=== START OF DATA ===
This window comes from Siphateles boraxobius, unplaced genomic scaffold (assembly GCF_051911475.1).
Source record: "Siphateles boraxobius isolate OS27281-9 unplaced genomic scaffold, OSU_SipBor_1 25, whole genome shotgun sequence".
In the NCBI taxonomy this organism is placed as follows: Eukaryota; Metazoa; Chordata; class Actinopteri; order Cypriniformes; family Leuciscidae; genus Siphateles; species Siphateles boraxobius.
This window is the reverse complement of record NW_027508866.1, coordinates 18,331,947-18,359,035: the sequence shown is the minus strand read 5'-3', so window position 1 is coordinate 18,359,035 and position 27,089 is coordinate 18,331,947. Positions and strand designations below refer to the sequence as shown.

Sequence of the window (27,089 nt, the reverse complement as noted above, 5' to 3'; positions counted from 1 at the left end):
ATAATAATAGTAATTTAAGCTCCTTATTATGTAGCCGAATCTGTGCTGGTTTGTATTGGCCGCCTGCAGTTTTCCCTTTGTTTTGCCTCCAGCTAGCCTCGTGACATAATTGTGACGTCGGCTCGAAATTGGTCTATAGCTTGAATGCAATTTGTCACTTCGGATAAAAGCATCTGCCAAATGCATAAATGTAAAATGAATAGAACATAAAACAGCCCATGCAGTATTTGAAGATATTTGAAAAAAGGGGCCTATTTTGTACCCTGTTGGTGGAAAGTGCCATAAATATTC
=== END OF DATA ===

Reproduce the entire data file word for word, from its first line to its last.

This window comes from Siphateles boraxobius, unplaced genomic scaffold (assembly GCF_051911475.1).
Source record: "Siphateles boraxobius isolate OS27281-9 unplaced genomic scaffold, OSU_SipBor_1 25, whole genome shotgun sequence".
In the NCBI taxonomy this organism is placed as follows: Eukaryota; Metazoa; Chordata; class Actinopteri; order Cypriniformes; family Leuciscidae; genus Siphateles; species Siphateles boraxobius.
This window is the reverse complement of record NW_027508866.1, coordinates 18,331,947-18,359,035: the sequence shown is the minus strand read 5'-3', so window position 1 is coordinate 18,359,035 and position 27,089 is coordinate 18,331,947. Positions and strand designations below refer to the sequence as shown.

Sequence of the window (27,089 nt, the reverse complement as noted above, 5' to 3'; positions counted from 1 at the left end):
ATAATAATAGTAATTTAAGCTCCTTATTATGTAGCCGAATCTGTGCTGGTTTGTATTGGCCGCCTGCAGTTTTCCCTTTGTTTTGCCTCCAGCTAGCCTCGTGACATAATTGTGACGTCGGCTCGAAATTGGTCTATAGCTTGAATGCAATTTGTCACTTCGGATAAAAGCATCTGCCAAATGCATAAATGTAAAATGAATAGAACATAAAACAGCCCATGCAGTATTTGAAGATATTTGAAAAAAGGGGCCTATTTTGTACCCTGTTGGTGGAAAGTGCCATAAATATTC